On January 29, 2020, the Cour de Cassation issued two judgments relating to decisions from the FCA’s Rapporteur Général to waive the protection of business secrets granted to a party in proceedings before the FCA. In the first judgment, the Cour de Cassation held that the Rapporteur Général must provide concrete reasons in order to waive the protection of business secrets granted to a party in proceedings involving other parties. Conversely, in the second judgment, the proceedings did not involve any other parties, and the Cour de Cassation upheld the Rapporteur Général’s decision to waive the protection of business secrets initially granted to a party. The Cour de Cassation considered that the Rapporteur Général’s decision would not risk exposing that party’s business secrets to any third parties.
In the first case, one of the defendants made confidentiality claims over certain documents containing business secrets that had first been accepted by the FCA’s Rapporteur Général. However, the Rapporteur Général subsequently decided to declassify these documents “ for the purposes of the debate before the FCA” and communicated these in their full version (including the previously protected business secrets) to the other parties to the case, including the plaintiff. The defendant appealed this decision before the First President of the Paris Court of Appeal, who has jurisdiction over such claims. The First President of the Paris Court of Appeal upheld the Rapporteur Général’s decision, considering that the FCA had to submit the full version of the documents to the other parties in order to obtain the parties’ comments and assess the materiality of the facts. The company appealed in cassation.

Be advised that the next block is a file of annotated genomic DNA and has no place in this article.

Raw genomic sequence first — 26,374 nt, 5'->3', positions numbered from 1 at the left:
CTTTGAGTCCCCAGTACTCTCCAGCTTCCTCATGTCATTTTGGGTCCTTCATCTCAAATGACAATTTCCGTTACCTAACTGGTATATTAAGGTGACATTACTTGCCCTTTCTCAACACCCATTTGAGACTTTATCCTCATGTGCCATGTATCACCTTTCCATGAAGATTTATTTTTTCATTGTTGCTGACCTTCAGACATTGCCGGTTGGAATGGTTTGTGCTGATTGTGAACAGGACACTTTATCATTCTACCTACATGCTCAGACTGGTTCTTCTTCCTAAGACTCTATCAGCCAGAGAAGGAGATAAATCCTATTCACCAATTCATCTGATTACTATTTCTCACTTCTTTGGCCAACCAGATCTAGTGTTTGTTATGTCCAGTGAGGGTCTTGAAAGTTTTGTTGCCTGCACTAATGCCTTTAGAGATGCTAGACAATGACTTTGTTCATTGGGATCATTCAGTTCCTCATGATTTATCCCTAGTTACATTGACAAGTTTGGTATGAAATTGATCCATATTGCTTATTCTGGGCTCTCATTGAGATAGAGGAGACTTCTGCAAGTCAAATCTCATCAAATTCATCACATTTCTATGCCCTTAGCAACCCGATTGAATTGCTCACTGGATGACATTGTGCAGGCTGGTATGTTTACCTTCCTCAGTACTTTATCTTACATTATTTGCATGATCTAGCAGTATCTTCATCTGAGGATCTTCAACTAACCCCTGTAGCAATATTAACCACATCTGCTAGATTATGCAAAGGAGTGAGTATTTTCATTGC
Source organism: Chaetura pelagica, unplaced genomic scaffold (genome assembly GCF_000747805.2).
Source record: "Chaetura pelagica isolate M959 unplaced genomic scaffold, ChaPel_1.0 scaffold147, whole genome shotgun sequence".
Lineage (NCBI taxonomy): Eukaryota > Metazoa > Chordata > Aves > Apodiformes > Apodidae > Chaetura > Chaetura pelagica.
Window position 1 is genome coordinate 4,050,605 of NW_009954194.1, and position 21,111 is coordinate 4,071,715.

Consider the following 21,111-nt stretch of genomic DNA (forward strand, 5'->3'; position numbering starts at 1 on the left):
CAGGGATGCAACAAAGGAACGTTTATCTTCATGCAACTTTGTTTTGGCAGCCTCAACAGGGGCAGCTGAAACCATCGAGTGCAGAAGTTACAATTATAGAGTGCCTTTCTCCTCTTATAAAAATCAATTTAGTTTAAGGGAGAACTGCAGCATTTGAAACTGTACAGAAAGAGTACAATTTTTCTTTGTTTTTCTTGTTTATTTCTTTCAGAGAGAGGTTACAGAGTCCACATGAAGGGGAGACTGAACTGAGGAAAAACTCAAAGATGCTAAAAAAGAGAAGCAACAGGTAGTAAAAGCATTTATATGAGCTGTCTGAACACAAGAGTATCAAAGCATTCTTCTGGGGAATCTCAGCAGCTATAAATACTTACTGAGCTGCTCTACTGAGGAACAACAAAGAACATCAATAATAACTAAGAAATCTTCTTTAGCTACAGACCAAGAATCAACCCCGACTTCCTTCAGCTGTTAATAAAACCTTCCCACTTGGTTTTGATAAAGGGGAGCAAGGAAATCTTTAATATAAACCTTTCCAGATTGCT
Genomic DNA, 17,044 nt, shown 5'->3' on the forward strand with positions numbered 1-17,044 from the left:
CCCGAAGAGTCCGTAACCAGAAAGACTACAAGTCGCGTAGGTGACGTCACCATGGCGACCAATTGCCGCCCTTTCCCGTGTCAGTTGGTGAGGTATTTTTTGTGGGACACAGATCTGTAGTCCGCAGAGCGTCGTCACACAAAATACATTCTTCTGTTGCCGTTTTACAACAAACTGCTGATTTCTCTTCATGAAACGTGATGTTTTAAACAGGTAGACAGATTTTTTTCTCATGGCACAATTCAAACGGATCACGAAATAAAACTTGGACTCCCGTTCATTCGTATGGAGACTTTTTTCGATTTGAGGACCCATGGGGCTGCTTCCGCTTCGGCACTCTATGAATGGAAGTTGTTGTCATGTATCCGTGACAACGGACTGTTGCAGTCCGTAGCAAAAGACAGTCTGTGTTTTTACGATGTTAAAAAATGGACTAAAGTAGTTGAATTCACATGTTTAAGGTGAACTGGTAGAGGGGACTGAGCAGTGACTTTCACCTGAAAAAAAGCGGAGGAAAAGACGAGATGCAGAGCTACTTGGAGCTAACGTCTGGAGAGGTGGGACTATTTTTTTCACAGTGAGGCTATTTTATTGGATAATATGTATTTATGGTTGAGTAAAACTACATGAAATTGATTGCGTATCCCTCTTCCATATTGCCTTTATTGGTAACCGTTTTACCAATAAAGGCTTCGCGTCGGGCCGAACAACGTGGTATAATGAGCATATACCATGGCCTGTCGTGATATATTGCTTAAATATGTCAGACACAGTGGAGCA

The Cour de Cassation quashed the judgment of the First President of the Paris Court of Appeal. It considered that the Rapporteur Général had failed to explain why all parties to the proceedings— including the plaintiff—needed access to the full version of the documents. The Cour de cassation’s judgment considered that, in proceedings involving several parties, the Rapporteur Général could not provide a general reason for waiving the protection of business secrets granted to a party. Rather, he must provide concrete and specific reasons justifying that the other parties to whom the documents are disclosed require access to versions of the documents that include business secrets.
In the second judgement, the proceedings before the FCA concerned a company’s failure to comply with commitments, and therefore did not involve any third parties. The Rapporteur Général had issued a decision accepting the company’s confidentiality claims over certain documents, but subsequently decided to declassify these documents “ for the purposes of the debate before the FCA”. The company appealed. The First President of the Paris Court of Appeal upheld the decision on the grounds that the company did not suffer any harm, as no third parties would gain access to its business secrets. The company appealed in cassation.